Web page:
The spatial scale at which butterfly density related to habitat resources differed by species. Local habitat variables explained more variation in butterfly density than did landscape composition for all but the grassland species C. tullia, whether landscape effects were assessed based on the cover types bordering the sampled preferred habitat or the proportion of preferred habitat within a larger surrounding area surrounding the sampled habitat. C. tullia may have been sensitive to landscape context because of the predominance of its host plants (all within Poaceae) in the grassland cover type. The response of C. tullia to landscape context, whether measured as immediately adjacent cover type or broader landscape composition, may reflect responses to its host plants or to characteristics of habitats or habitat edges associated with these host plants (Ries and Sisk 2008), or both.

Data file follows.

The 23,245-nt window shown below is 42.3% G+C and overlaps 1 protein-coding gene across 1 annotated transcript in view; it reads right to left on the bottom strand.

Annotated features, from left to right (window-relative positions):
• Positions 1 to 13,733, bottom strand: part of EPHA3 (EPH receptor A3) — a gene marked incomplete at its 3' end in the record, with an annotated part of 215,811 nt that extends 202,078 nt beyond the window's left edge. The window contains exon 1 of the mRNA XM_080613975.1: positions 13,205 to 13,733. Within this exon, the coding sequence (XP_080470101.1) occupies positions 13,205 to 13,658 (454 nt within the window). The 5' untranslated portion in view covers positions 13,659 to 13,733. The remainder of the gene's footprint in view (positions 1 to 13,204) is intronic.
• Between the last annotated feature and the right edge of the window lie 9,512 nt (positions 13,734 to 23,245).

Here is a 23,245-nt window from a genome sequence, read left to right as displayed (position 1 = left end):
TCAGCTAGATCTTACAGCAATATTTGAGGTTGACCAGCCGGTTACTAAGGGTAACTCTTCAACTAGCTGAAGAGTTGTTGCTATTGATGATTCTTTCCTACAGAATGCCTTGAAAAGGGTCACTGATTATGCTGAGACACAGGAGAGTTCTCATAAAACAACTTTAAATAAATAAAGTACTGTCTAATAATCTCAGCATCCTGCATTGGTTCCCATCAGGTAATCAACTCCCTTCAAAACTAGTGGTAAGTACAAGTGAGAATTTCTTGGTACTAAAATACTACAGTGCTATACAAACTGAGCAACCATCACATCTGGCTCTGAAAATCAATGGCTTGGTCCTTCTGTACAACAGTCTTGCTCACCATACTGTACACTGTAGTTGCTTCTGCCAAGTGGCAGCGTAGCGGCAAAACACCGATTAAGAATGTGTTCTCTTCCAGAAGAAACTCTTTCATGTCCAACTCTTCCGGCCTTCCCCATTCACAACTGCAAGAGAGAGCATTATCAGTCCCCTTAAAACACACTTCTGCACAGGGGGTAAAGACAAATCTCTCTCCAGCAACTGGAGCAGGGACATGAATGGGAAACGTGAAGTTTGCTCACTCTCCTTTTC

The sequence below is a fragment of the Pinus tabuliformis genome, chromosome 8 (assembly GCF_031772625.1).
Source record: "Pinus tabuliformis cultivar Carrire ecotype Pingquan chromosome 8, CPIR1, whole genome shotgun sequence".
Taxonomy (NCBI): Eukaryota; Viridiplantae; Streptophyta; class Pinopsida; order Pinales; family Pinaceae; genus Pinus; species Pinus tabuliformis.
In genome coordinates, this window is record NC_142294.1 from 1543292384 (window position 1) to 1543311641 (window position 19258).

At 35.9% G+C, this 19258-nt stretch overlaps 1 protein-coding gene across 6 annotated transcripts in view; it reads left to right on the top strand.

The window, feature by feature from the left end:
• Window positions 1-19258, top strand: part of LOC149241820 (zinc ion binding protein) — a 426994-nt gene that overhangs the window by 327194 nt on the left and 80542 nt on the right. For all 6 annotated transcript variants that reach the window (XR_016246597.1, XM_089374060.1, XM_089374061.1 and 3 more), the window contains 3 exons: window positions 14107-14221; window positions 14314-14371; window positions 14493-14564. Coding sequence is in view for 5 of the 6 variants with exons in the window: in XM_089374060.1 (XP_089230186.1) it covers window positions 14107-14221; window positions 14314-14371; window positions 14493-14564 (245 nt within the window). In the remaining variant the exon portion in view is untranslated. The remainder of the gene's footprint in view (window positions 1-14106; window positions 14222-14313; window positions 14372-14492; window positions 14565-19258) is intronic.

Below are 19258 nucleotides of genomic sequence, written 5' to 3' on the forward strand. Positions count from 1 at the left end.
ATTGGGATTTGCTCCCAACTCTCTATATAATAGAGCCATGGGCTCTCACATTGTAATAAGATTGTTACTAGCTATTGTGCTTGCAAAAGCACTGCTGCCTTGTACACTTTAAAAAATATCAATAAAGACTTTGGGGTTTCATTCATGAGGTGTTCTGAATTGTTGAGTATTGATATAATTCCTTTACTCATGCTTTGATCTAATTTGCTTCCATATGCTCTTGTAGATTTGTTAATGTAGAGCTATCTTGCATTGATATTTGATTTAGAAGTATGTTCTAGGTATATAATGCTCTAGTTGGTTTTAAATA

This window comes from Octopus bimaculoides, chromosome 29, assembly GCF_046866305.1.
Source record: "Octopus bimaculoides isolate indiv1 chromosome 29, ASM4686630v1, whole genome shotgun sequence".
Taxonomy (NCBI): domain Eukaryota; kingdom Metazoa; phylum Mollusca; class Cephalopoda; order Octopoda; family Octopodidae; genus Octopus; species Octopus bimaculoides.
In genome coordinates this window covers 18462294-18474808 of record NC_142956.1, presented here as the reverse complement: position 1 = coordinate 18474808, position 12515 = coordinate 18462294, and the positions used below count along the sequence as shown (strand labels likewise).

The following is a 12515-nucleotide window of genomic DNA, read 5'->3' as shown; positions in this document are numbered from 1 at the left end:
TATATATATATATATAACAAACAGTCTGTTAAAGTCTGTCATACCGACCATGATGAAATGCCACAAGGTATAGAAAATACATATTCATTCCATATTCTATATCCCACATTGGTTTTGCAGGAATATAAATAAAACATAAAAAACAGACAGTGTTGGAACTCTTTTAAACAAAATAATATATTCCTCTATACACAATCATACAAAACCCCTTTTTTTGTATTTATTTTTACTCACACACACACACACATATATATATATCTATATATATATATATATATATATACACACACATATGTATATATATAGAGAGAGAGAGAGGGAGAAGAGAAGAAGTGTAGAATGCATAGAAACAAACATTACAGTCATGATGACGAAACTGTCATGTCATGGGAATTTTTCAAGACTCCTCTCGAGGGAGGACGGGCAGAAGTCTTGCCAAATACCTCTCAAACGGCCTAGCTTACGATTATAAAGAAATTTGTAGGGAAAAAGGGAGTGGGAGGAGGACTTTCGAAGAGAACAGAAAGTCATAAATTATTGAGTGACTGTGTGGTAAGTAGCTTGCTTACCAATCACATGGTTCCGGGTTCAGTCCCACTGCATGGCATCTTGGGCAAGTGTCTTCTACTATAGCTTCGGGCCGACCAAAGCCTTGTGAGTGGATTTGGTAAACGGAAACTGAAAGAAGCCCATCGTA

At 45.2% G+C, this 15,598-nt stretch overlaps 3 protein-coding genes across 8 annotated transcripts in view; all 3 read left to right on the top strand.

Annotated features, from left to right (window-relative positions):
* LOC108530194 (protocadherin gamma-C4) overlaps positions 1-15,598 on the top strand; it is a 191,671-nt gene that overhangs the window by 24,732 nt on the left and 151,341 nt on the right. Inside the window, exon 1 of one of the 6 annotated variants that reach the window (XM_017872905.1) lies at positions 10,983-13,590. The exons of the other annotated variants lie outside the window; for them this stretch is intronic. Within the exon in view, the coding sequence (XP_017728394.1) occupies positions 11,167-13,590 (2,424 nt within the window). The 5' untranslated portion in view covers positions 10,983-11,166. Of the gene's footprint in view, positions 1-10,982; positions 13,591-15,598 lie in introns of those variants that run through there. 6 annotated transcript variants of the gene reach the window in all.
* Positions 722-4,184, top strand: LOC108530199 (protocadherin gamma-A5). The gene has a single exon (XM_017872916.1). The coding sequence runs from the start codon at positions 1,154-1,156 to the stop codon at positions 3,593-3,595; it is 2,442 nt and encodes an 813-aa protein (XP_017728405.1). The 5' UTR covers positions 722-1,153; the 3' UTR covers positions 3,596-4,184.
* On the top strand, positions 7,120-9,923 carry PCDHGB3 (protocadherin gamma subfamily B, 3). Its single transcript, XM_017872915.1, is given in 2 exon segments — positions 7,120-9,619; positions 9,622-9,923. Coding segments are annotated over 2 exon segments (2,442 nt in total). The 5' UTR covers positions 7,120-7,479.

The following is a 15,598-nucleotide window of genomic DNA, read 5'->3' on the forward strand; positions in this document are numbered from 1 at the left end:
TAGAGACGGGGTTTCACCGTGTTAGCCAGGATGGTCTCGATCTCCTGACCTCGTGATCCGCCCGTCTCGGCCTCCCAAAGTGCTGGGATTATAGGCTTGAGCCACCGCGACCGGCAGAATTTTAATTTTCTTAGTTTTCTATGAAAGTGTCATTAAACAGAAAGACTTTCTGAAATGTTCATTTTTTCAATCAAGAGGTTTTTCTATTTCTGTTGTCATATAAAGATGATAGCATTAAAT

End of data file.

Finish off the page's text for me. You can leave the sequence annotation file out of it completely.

C. tullia only occurred in mature forests when those forests bordered its preferred grassland habitats. It appears that the resources in the forests were at best supplementary to those available in the preferred grassland habitat for this species. In such situations Ries and Sisk (2008) predict a transitional response to the habitat edge, which would cause C. tullia densities to decrease with distance into the forest from the forest-grassland edge. We did not find this pattern within the 100-m distance from the forest edge that we sampled. Within these forests, C. tullia density was positively correlated with host plant cover and negatively correlated with tree canopy cover. We had expected that abundance of species preferring forest habitats would be lower in sites adjacent to non-preferred habitat, particularly agricultural fields lacking host and nectar plant resources. However, both C. ladon and C. amyntula were equally likely to occur in mature forests adjacent to agricultural fields, young forests, and grasslands.